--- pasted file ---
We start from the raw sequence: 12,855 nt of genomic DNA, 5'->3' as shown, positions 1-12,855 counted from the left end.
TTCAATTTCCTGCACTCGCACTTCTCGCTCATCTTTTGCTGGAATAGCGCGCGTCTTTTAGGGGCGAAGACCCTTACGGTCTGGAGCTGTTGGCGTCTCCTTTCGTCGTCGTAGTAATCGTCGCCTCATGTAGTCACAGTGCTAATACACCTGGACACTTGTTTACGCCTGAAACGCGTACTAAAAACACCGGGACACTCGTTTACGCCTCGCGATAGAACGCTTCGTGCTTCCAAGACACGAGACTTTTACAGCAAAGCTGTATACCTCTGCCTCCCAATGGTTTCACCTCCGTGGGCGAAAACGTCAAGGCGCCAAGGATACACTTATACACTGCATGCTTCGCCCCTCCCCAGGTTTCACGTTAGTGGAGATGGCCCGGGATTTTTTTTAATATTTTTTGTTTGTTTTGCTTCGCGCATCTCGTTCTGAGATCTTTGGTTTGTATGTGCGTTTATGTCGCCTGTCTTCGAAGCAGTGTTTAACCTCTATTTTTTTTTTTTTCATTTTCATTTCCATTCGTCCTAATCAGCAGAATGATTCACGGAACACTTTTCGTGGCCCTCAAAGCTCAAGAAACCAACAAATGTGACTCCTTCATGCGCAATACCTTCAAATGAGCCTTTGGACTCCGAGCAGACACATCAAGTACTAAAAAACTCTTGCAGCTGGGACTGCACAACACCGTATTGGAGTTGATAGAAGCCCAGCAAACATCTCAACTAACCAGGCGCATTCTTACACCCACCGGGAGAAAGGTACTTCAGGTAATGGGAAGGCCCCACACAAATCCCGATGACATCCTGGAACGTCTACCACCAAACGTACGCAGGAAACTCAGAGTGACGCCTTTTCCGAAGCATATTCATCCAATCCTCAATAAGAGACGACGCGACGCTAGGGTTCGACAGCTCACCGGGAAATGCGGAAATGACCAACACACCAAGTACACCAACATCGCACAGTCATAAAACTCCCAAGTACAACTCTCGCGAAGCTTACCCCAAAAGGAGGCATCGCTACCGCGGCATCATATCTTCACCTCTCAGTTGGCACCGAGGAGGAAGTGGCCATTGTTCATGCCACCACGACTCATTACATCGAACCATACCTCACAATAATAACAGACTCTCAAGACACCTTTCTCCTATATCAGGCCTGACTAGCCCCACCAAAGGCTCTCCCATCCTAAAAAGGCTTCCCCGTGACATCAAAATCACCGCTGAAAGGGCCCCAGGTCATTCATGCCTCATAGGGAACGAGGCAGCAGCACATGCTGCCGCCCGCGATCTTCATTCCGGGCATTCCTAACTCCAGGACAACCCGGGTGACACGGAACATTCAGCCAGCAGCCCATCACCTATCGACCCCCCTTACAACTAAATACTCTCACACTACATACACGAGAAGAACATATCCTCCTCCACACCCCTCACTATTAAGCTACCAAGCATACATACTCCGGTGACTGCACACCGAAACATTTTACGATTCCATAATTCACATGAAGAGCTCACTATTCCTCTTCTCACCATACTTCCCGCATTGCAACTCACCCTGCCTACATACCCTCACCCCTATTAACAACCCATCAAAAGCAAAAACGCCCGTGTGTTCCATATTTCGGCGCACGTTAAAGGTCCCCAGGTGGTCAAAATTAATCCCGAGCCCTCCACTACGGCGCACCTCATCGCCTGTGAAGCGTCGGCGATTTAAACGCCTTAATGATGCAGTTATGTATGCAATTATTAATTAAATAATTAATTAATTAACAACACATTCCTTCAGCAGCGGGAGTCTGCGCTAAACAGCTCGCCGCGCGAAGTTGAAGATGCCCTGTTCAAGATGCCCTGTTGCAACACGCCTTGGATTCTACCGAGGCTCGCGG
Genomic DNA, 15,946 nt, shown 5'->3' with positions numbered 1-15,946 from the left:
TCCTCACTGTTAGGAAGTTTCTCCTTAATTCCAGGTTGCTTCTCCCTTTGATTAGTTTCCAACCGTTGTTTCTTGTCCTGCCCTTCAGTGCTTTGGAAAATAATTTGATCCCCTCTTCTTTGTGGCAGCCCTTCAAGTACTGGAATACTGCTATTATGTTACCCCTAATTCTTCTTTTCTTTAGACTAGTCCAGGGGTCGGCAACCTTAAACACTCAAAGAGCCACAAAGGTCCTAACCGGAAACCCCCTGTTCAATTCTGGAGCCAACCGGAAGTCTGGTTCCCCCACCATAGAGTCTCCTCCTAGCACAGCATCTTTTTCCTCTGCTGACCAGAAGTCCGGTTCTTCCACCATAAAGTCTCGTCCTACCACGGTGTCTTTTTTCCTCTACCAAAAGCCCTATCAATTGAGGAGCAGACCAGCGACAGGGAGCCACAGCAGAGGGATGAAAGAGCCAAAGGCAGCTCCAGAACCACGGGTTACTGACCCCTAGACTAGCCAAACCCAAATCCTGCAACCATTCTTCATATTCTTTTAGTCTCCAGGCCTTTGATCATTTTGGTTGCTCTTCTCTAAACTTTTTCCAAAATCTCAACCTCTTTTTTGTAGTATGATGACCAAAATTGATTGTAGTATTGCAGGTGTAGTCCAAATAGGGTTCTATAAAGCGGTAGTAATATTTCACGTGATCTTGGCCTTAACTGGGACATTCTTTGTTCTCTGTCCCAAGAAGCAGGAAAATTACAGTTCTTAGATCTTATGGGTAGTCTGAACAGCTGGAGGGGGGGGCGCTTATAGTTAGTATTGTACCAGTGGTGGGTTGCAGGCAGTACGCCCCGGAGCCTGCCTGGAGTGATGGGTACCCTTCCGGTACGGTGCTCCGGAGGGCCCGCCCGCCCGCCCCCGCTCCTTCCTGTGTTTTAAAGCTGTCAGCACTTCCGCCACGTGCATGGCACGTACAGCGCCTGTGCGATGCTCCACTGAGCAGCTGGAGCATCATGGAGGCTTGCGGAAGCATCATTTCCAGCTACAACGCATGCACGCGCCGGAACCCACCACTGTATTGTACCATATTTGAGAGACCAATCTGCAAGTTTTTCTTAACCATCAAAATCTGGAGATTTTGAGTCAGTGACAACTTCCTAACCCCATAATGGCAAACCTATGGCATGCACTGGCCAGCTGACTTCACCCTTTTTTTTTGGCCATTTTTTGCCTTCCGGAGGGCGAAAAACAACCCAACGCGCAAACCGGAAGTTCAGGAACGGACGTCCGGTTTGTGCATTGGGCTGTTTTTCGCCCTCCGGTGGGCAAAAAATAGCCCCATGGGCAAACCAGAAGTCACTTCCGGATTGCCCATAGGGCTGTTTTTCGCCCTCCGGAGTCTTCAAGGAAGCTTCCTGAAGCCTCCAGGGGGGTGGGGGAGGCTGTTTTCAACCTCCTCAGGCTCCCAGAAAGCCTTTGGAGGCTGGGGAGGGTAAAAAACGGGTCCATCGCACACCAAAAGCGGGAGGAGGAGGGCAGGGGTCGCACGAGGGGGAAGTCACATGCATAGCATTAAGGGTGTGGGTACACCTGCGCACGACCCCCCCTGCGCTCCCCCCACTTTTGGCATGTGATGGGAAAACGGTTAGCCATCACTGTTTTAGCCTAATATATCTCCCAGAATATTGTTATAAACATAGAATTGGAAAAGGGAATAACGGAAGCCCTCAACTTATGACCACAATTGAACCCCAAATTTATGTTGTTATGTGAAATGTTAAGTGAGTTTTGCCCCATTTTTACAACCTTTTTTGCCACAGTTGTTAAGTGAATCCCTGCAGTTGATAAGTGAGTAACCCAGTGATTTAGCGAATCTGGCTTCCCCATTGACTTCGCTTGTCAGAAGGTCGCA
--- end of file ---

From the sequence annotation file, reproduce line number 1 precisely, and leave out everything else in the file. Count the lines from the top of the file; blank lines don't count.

We start from the raw sequence: 12,855 nt of genomic DNA, 5'->3' as shown, positions 1-12,855 counted from the left end.